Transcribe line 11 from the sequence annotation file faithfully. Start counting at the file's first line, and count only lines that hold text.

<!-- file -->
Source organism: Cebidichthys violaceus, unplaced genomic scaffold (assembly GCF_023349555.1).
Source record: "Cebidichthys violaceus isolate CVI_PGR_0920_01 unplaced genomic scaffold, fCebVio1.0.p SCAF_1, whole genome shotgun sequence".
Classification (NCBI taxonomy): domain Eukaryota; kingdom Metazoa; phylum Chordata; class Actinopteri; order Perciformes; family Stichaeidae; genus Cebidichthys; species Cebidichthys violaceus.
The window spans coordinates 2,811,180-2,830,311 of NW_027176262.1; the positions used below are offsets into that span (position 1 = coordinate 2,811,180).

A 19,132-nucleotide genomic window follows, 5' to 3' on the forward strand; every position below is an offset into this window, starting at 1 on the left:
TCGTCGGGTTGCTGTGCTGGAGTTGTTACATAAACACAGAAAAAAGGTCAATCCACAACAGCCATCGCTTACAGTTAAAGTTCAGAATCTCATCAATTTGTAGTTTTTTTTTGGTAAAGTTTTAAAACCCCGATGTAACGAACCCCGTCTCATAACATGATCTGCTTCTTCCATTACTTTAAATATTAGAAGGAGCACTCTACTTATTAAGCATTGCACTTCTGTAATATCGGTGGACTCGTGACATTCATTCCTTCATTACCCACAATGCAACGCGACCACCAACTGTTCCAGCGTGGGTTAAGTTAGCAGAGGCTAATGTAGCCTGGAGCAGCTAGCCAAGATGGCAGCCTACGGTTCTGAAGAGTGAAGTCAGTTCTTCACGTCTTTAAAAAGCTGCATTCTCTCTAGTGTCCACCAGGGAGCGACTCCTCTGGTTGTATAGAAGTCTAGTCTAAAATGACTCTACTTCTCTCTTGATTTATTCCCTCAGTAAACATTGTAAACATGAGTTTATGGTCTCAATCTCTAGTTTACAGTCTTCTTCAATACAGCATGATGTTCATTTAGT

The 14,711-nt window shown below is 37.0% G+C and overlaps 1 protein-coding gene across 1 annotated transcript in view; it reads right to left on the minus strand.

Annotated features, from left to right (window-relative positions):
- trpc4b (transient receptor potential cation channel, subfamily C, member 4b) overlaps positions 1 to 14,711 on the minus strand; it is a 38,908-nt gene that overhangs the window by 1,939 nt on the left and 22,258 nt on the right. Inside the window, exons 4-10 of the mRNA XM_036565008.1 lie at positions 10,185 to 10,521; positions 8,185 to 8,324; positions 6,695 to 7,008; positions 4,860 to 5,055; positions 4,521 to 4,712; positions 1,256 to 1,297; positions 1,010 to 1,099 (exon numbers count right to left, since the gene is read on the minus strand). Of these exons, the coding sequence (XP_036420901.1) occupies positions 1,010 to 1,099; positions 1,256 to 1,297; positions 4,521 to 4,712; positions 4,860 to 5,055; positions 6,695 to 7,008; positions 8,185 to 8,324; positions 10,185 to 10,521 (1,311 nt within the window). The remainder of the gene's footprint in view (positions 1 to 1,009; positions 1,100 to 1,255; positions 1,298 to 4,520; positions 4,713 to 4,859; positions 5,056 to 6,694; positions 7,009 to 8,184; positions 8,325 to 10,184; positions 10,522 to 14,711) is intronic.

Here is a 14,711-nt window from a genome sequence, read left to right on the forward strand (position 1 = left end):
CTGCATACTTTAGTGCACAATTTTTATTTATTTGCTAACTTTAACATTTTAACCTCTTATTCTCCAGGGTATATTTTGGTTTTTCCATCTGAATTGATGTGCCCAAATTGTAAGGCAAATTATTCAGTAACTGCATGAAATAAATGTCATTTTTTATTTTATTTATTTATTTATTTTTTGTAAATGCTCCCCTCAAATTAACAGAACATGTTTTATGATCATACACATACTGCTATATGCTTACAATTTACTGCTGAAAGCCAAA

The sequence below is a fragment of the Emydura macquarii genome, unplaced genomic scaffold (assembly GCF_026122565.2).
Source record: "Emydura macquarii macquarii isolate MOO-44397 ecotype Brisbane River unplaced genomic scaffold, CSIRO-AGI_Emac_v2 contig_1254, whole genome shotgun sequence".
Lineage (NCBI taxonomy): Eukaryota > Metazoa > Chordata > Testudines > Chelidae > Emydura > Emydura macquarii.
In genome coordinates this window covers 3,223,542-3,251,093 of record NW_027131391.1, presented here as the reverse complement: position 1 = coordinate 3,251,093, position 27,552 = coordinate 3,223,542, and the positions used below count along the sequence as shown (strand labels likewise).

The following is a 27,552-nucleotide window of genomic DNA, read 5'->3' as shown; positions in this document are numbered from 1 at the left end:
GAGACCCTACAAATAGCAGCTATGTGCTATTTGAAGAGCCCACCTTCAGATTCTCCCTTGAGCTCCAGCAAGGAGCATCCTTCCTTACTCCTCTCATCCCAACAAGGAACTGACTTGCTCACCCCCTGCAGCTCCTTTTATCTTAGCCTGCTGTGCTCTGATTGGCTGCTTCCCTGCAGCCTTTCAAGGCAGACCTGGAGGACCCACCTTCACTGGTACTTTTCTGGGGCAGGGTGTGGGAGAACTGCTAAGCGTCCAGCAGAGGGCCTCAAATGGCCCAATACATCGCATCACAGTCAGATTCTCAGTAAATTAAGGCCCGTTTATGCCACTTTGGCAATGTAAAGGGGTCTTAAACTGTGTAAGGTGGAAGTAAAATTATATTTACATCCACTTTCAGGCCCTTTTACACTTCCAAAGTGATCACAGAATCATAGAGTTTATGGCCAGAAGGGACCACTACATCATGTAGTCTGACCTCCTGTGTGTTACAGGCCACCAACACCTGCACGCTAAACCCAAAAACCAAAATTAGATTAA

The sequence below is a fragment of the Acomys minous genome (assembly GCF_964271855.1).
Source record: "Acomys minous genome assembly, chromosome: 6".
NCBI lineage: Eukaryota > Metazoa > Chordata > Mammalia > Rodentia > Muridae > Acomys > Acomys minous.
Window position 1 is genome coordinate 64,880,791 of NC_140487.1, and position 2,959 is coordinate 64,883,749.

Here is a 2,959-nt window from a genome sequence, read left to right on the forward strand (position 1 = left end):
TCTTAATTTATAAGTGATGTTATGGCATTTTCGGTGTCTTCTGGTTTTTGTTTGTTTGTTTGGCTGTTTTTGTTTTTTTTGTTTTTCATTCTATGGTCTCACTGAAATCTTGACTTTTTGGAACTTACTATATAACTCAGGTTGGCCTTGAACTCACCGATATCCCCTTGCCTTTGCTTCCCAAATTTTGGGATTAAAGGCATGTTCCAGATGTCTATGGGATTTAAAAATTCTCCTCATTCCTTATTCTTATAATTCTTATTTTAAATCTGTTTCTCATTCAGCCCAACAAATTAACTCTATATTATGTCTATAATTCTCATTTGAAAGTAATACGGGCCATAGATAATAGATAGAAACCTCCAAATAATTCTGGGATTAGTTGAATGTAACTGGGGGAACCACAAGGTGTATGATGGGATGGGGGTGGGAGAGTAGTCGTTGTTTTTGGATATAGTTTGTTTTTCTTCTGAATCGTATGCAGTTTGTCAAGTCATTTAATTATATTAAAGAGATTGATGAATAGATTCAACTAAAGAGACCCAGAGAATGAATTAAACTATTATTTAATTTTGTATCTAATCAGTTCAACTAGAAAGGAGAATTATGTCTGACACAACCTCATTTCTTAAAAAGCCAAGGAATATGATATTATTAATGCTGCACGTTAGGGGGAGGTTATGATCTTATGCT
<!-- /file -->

CTGCATACTTTAGTGCACAATTTTTATTTATTTGCTAACTTTAACATTTTAACCTCTTATTCTCCAGGGTATATTTTGGTTTTTCCATCTGAATTGATGTGCCCAAATTGTAAGGCAAATTATTCAGTAACTGCATGAAATAAATGTCATTTTTTATTTTATTTATTTATTTATTTTTTGTAAATGCTCCCCTCAAATTAACAGAACATGTTTTATGATCATACACATACTGCTATATGCTTACAATTTACTGCTGAAAGCCAAA